Quality nourishment is the first principle of food energetics.


The second principle is “essential character.”
Each food has qualities that make it what it is. For example, a cow is a cow—by its character, it is not a goat or sheep, and certainly not a chicken. The essential character of a food is what gives it the identity we recognize as an orange, duck, fish, or cow. There are four basic patterns that make up this principle; each food has a predominance of one of these patterns. These four patterns are:


These four patterns help to better understand the nature of a particular food. A carrot, for example, grows underground, and not in a rounded path (like a turnip) but fairly straight down, to a tip. Considering the four patterns, we see that “down and in” best reflects the growth pattern of the carrot.

Being a root vegetable, the carrot absorbs and assimilates vital elements from the soil for the ultimate benefit of the entire plant. This is also true for other root vegetables: they are the portions of the plant that absorbs and assimilates elements from the soil and firmly anchors the entire plant into that soil. Yet the turnip, though it is also a root vegetable, doesn’t exhibit the same characteristic pattern as does the carrot. Its growth rather follows the pattern, “down and out,” revealed in the outward, bulging direction that gives it its round shape.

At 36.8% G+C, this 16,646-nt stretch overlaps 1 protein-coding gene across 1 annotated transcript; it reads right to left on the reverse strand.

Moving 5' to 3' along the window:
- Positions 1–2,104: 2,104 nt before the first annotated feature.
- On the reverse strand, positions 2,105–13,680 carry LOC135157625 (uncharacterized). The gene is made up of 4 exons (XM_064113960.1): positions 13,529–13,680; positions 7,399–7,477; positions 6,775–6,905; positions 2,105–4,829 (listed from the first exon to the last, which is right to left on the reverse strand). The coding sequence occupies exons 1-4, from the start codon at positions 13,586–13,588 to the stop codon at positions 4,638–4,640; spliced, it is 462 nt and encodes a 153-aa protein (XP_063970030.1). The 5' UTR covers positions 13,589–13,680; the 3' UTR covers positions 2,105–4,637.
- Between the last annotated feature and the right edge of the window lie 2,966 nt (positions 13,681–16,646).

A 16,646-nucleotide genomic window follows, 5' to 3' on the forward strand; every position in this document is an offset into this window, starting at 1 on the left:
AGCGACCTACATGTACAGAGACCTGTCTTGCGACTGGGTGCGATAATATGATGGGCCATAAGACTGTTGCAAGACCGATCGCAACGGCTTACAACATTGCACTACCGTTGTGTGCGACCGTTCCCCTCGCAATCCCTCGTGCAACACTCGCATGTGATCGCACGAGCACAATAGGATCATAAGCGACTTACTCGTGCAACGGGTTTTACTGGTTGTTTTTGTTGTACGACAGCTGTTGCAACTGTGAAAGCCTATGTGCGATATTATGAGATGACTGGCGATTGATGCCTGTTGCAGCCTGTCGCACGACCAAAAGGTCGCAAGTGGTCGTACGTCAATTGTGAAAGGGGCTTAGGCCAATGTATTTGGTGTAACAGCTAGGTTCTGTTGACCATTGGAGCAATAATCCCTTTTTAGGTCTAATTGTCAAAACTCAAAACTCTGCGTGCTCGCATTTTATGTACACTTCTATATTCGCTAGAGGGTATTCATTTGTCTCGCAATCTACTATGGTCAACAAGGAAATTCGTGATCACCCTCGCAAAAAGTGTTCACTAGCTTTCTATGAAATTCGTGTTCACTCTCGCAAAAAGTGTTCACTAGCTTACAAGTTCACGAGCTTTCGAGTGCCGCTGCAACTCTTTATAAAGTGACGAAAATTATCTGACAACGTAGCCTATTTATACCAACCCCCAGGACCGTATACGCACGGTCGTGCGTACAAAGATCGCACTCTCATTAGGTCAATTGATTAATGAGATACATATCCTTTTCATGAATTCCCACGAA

What about leafy green plants, such as collard greens, kale, and lettuce? Which of the four patterns apply to them? Leafy greens grow upward with leaves that spread outward: we would say they are “up and out.” During photosynthesis, green leaves take in carbon dioxide and give off oxygen. Green plants are also high in chlorophyll which helps supply our blood with oxygen.

Let’s take the principle of essential character a step further and see if it can be applied to the systems of the human body.

Do you recall the description above of roots as absorbing and assimilating nutrients for the entire plant? Is there an organ or organ system in the human body that performs the same function? Indeed there is: the gastrointestinal tract,especially the small intestine,where most of our food’s nutrients are absorbed into the bloodstream. Therefore, it would be a reasonable step of energetic logic to propose that root vegetables and the GI tract share a similar or related essential character.